Boxing


Ezzard Charles Vs. Archie Moore - A Three Fight Series That Gave Us Nothing But Repeats

13.09.06 - By James Slater: Although he is ranked by many as the greatest light heavyweight champion in boxing history, Archie Moore has to be placed behind one man when it comes down to the greatest all-time light heavyweight, period. For although he was never champion of the world at 175 pounds, Ezzard Charles, “The Cincinnati Cobra” as he was known, has to hold that distinction. The reason above all others is the fact that three times he bested the legendary Moore in a series of fights in the 1940’s. Not only that, but he actually KO’d “The Ol’ Mongoose” in the final bout of their trilogy. If that doesn’t make Ezzard the finest fighter ever at light heavyweight, then nothing else does. He was the 175 pound division’s finest practitioner and the KO over Moore pretty much proves it in my eyes.

Consider. Moore, who engaged in over two hundred prize fights, was only ever beaten twenty times as a light heavy ( remember also, that many of Archie’s fights were fought at a relatively advanced age), and was only stopped at the weight by four men.

The fact that Ezzard was able to master the boxer with the world record for most KO’s ever scored by a professional boxer, with seeming ease a trio of times, cements his greatness. There is no doubting it.

Both Ezzard and Archie were consummate craftsmen of the ring. Their ultra slick moves continue to inspire fighters today - James Toney, for example, watches as many tapes of these two masters as he can. Yet it is probably up at heavyweight, and their tussles with the unbeatable Rocky Marciano, for which they are best known. Both Charles and Moore tested “The Rock”
severely. Archie decked the heavyweight king early on in his fight with Rocky, before finally being stopped in the ninth round of a great battle. While Ezzard tangled with Rocky on two occasions - losing an extremely close decision the first time, and being stopped in the eighth in fight two, but not before almost tearing Marciano’s nose clean off his face.

Charles did manage to go one better than Moore at heavyweight, however. In an earlier campaign at the weight he captured the title with a win over another gifted and intelligent fighter, in Jersey Joe Walcott. Before losing the championship to the very same man later on. He then challenged Rocky, in an attempt to regain the crown. While Archie, after losing to Marciano, had one more crack at the biggest prize in sports. This time against the much younger Floyd Patterson - losing in five rounds. Once again then, Ezzard Charles was somewhat superior to Archie Moore - this time in the ability at fighting successfully as a heavyweight. Yet it was when the two men faced one another that Ezzard clearly had the more constant and relevant upper-hand.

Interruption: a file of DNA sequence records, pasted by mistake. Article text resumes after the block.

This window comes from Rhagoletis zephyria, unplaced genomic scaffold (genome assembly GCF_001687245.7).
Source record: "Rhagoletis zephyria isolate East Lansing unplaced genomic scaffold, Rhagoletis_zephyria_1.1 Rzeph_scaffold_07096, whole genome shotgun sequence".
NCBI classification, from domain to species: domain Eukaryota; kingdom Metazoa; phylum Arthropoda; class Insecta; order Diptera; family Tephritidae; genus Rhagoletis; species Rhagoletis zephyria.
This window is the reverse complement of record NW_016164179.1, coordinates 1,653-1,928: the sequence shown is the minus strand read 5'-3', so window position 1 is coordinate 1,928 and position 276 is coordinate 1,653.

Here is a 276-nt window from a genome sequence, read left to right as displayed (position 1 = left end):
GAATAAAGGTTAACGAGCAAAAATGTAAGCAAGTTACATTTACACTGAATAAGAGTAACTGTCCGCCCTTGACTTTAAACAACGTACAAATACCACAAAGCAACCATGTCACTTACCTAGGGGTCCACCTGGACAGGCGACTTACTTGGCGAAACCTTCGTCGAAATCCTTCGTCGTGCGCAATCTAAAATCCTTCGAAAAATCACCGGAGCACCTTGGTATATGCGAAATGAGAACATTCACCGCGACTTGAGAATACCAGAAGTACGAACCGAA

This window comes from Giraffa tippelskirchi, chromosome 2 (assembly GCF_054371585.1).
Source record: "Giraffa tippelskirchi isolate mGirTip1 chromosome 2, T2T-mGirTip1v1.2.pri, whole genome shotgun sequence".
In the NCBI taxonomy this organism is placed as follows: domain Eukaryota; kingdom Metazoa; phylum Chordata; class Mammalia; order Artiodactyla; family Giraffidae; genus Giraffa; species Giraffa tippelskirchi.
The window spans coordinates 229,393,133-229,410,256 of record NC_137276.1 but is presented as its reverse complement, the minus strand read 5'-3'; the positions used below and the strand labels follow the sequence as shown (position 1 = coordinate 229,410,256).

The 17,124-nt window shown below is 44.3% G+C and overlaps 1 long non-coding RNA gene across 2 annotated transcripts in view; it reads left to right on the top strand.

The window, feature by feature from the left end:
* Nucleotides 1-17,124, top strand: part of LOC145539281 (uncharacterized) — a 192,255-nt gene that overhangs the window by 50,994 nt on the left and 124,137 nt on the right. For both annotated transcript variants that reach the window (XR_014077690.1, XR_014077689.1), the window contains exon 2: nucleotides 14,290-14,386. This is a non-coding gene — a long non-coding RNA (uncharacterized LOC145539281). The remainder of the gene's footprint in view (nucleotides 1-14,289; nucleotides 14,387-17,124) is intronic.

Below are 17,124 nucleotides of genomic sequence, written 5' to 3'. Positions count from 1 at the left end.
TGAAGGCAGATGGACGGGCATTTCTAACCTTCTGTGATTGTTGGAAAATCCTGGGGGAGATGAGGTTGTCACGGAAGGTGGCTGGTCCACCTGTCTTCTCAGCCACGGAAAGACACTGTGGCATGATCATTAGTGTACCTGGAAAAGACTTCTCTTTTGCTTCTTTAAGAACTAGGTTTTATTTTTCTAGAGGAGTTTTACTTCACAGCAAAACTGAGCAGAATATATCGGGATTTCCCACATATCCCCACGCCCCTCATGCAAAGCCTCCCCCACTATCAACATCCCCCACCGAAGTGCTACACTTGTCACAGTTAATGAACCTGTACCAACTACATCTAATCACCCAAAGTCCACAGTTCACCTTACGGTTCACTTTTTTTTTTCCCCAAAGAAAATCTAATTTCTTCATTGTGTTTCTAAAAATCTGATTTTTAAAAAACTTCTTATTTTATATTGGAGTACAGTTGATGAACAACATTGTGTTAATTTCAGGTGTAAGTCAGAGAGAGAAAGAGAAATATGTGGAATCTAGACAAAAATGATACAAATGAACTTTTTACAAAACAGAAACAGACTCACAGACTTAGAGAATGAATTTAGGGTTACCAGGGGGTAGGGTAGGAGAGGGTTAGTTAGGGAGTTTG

Fight one was fought back in May of 1946, in Pittsburgh, and was a non-title bout scheduled for ten rounds. Ezzard inflicted the first of his three defeats on Moore with a commandingly wide unanimous decision. He also decked the ageless one with an extremely hurtful body shot in round eight. Archie barely beat the count, rising at nine. Charles had given Moore a clear licking.

The following year, again in May, they met again. This time the fight was held in Ezzard’s hometown of Cincinnati. Not that he needed the advantage. Again with no title on the line, and again fought over ten rounds, Charles captured a majority verdict. Also as in the first meeting between the two light heavyweight greats, Ezzard put Moore down with a body shot, this time in the seventh round. It just didn’t seem as though Archie, as good as he was, could gain the upper hand over the younger man. Still, this didn’t stop him from trying. For although nowadays the overwhelming urge of many a boxer would doubtless be to avoid such a tough foe, this was not the way of things for fighters back in the 1940’s - especially not coloured fighters. Fight three came just short of a year later.

This time they met in Ohio, in January of 1948, and again the match was scheduled for ten rounds. What followed was probably the best fight of their three fight series. Both men started fast and the pace remained unaltered throughout. In this bout, Archie saw his best chance of victory pass him by. He had Charles walking on queer street in round number eight, and was seemingly a punch or two away from at last defeating the man from Cincinnati - and by knockout to boot. Yet somehow, Ezzard recovered his senses and came back with some devastating blows of his own to sensationally KO “The Mongoose” in the very same round. The finishing punch, a right cross, was absolutely perfect.

This win finally convinced Moore that, good as he was, he simply could not find a way to beat Charles. Both men went about their careers from then on without hooking up again. And both men’s finest accomplishments were still ahead of them, too. Imagine that, two supremely talented light heavyweights squaring off with one another - three times - before even fighting for a world title! No way would such a practice be adhered to today. But, as I’ve said, back when these two legends were fighting they didn’t really have much of a choice. How boxing has changed since then.

Ezzard Charles and Archie Moore, the TWO greatest light heavyweights in boxing history.

Article posted on 14.09.2006



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